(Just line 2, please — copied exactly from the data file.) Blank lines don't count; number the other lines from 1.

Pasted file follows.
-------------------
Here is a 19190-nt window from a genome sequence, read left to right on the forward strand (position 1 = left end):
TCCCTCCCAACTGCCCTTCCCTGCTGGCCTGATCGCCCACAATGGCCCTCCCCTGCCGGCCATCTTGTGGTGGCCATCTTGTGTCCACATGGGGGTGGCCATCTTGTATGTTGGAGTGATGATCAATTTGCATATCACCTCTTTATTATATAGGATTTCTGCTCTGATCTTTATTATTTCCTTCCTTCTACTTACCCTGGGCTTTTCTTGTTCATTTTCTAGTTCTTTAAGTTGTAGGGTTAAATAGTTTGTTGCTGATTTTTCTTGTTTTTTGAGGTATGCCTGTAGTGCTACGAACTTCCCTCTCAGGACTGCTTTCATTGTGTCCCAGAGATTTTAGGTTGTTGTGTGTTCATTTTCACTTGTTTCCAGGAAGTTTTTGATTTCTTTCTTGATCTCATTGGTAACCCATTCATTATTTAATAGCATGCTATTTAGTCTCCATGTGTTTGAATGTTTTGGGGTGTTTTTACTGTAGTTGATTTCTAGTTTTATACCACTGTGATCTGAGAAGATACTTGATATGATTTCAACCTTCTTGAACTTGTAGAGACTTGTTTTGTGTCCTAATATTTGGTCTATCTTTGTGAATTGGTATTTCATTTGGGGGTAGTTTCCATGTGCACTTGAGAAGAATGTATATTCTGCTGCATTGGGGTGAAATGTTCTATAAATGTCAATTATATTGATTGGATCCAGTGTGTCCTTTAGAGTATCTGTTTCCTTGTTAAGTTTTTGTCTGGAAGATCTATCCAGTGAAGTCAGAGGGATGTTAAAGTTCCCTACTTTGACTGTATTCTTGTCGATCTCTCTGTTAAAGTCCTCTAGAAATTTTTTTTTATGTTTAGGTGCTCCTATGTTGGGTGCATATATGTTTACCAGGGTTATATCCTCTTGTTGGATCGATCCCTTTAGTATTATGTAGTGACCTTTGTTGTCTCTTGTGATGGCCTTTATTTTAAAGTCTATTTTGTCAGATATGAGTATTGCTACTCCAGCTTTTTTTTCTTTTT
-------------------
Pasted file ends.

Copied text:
TCCCTCCCAACTGCCCTTCCCTGCTGGCCTGATCGCCCACAATGGCCCTCCCCTGCCGGCCATCTTGTGGTGGCCATCTTGTGTCCACATGGGGGTGGCCATCTTGTATGTTGGAGTGATGATCAATTTGCATATCACCTCTTTATTATATAGGATTTCTGCTCTGATCTTTATTATTTCCTTCCTTCTACTTACCCTGGGCTTTTCTTGTTCATTTTCTAGTTCTTTAAGTTGTAGGGTTAAATAGTTTGTTGCTGATTTTTCTTGTTTTTTGAGGTATGCCTGTAGTGCTACGAACTTCCCTCTCAGGACTGCTTTCATTGTGTCCCAGAGATTTTAGGTTGTTGTGTGTTCATTTTCACTTGTTTCCAGGAAGTTTTTGATTTCTTTCTTGATCTCATTGGTAACCCATTCATTATTTAATAGCATGCTATTTAGTCTCCATGTGTTTGAATGTTTTGGGGTGTTTTTACTGTAGTTGATTTCTAGTTTTATACCACTGTGATCTGAGAAGATACTTGATATGATTTCAACCTTCTTGAACTTGTAGAGACTTGTTTTGTGTCCTAATATTTGGTCTATCTTTGTGAATTGGTATTTCATTTGGGGGTAGTTTCCATGTGCACTTGAGAAGAATGTATATTCTGCTGCATTGGGGTGAAATGTTCTATAAATGTCAATTATATTGATTGGATCCAGTGTGTCCTTTAGAGTATCTGTTTCCTTGTTAAGTTTTTGTCTGGAAGATCTATCCAGTGAAGTCAGAGGGATGTTAAAGTTCCCTACTTTGACTGTATTCTTGTCGATCTCTCTGTTAAAGTCCTCTAGAAATTTTTTTTTATGTTTAGGTGCTCCTATGTTGGGTGCATATATGTTTACCAGGGTTATATCCTCTTGTTGGATCGATCCCTTTAGTATTATGTAGTGACCTTTGTTGTCTCTTGTGATGGCCTTTATTTTAAAGTCTATTTTGTCAGATATGAGTATTGCTACTCCAGCTTTTTTTTCTTTTT